“Adaptation funding, in particular, is compensation for damages done by developed countries and should only be given in grants. It is untenable that the AGF suggests otherwise. The enormous costs of dealing with climate change must not add to the already heavy debt burdens experienced by many developing countries,” added Nacpil.

“The AGF report—as limited in scope and conservative in its estimates as it is—still shows that there are numerous viable options to generate public finance for climate change,” said Ilana Solomon of ActionAid USA. “Developed countries have no excuse for inaction. The options are there. They must work through the U.N. Framework Convention on Climate Change to come to agreement on a combination of public sources to generate the desperately needed resources to help developing countries confront climate change."

“The AGF acknowledges that meeting the needs of developing countries will take a ‘systemic approach’ to financing climate adaptation and mitigation,” noted Janet Redman, co-director of the Sustainable Energy and Economy Network at the Institute for Policy Studies. “Options like a financial transaction tax meet the mark: stabilizing the economy by curbing dangerous speculation and raising hundreds of billions of dollars each year for global public goods like combating climate change. The AGF is undercutting its own mission by underestimating the revenue generated by a feasible and popular source of public finance."

The groups expressed concern that the AGF was guided by a pledge developed countries made in Copenhagen to mobilize $100 billion per year by 2020 in public and private finance—a pledge which falls short of reasonable estimates of climate financing.

“$100 billion is an arbitrary, political figure that is based neither on need nor on equity. If the U.S. government rapidly mobilized trillions to bail out Wall Street, why cannot at least equal effort be put toward bailing out the planet from a climate crisis that rich countries caused?” said Karen Orenstein of Friends of the Earth U.S.

In October, at the global climate talks in Tianjin, more than 25 civil society organizations sent a letter to the co-chairs of the AGF outlining their recommendations for climate finance.

ActionAid USA, Friends of the Earth U.S., Institute for Agriculture and Trade Policy, Institute for Policy Studies, Jubilee South – Asia/Pacific Movement on Debt and Development.

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Greenpeace: UN climate finance report wipes out developed country excuses to delay action

New York – 4 November 2010—Responding to the publication of the report of the UN Secretary General’s High Level Advisory Group on Climate Change Finance (AGF), Steve Herz of Greenpeace International said: “Developed countries now have no excuse to delay meeting their promise to raise $100bn a year by 2020 to support climate action in the developing world.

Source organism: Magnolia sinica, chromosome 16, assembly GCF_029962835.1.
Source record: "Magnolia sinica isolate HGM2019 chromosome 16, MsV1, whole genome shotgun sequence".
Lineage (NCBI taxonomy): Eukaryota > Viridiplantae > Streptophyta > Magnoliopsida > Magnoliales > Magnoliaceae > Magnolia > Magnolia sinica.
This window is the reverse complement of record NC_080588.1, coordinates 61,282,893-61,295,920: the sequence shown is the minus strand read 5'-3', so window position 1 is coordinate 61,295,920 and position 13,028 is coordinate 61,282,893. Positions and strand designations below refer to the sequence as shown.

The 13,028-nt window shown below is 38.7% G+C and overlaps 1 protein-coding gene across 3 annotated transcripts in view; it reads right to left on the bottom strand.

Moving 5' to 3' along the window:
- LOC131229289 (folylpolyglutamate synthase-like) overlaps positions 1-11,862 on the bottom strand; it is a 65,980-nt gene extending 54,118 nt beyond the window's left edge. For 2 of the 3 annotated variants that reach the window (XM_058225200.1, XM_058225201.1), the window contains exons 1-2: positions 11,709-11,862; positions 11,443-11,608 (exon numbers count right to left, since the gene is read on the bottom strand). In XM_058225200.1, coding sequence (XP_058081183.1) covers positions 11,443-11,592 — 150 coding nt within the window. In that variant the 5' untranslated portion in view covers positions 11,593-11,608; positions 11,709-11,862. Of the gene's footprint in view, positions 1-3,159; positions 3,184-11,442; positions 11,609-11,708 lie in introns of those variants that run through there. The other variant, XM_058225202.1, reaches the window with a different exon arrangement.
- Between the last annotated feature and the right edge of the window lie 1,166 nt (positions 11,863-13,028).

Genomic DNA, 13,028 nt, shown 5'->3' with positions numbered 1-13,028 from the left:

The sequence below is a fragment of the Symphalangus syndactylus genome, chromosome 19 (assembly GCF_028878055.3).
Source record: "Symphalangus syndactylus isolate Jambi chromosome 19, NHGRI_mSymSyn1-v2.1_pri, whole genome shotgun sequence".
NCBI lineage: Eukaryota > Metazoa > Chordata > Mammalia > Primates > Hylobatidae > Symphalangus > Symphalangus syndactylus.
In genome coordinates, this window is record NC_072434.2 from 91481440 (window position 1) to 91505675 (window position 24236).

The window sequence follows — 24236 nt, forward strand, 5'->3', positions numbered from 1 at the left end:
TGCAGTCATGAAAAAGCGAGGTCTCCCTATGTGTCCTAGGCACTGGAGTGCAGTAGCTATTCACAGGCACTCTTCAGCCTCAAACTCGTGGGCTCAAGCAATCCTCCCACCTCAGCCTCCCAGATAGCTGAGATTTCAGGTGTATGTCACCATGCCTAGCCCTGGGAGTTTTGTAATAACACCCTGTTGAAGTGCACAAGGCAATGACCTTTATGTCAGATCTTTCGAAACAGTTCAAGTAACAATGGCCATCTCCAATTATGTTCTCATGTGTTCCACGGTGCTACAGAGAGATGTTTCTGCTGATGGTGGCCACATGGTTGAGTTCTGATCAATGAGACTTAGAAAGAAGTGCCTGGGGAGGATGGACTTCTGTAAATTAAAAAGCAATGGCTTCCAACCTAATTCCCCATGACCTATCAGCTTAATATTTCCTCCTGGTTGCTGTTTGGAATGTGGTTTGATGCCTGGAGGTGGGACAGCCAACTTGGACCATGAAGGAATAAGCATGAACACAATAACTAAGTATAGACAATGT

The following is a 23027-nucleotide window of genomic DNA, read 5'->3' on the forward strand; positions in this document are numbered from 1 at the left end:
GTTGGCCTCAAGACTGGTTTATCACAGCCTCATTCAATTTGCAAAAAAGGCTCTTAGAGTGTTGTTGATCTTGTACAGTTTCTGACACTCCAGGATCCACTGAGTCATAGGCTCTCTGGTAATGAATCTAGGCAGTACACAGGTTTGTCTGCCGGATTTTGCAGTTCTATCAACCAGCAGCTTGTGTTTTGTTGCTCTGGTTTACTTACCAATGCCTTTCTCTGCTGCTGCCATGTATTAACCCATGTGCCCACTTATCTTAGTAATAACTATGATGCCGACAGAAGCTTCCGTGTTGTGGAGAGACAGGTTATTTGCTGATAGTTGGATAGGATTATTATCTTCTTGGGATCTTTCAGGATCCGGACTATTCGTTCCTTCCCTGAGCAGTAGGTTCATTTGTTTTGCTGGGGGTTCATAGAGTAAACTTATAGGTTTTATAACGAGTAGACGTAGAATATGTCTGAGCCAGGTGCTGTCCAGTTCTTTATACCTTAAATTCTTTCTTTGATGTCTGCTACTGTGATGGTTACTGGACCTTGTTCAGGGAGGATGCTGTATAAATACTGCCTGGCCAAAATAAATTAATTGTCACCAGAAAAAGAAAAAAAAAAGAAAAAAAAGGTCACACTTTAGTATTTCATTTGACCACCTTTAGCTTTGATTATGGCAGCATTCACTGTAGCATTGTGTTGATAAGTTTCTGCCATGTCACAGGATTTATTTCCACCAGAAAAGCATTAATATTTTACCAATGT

“It is now clear that it is both technically feasible and politically possible for governments to raise substantial amounts of public money for climate action from new mechanisms, such as pricing emissions from international air travel and shipping.”

“In fact, developed countries can meet their Copenhagen commitments without raiding existing aid programs, and without counting the face value of loans or private sector investments, rather than their grant component.”

Unless developed country Governments keep their promise to provide long-term finance, a global agreement on climate action would be nearly impossible to reach.

“It is now time for developed country governments to come up with a clear workplan and timeline for implementing a suite of sources of finance that can meet the long-term need,” added Herz.

 The AGF has shown that significant new public resources can be mobilised through mechanisms such as

-       auctioning emissions allowances in developed countries,

-       pricing emissions from international shipping and aviation, and

-       eliminating developed country subsidies to fossil fuels and using these resources to support climate action.

Greenpeace is calling on Governments gathering at the upcoming climate talks in Cancun, Mexico, to make clear progress on outlining how decisions on innovative sources of funding will be taken and to build upon their Copenhagen commitments by agreeing that they will provide at least $100bn in public finance that is new and additional to existing aid targets, as a significant milestone towards achieving the public funding that is actually needed. .

For information/interviews

Steve Herz, Greenpeace International (based in San Francisco):  +1 510-338-123

Wendel Trio, Greenpeace International Climate Policy Director (in Belgium) +32 473 17 08 87

Szabina Mozes, Greenpeace International Communications (Amsterdam): +31 646 162 023

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WWF: Climate money can be generated, political will needs to come from Cancun

New York, USA:  A high level analysis of climate finance submitted to the UN today has demonstrated the feasibility of putting up by 2020 US$100 billion a year in public funding to fight climate change.

According to WWF, this conservative analysis by the special High-level Advisory Group on Climate Change Finance (AGF) sets the stage for a finance agreement to come out of the UN climate summit starting late this month in Cancun, Mexico.

“The Secretary General’s high level group has come up with the financial mechanisms, now we look to governments to come up with the political mechanisms to get the finance actually flowing,” said Gordon Shepherd, leader of WWF’s Global Climate Initiative.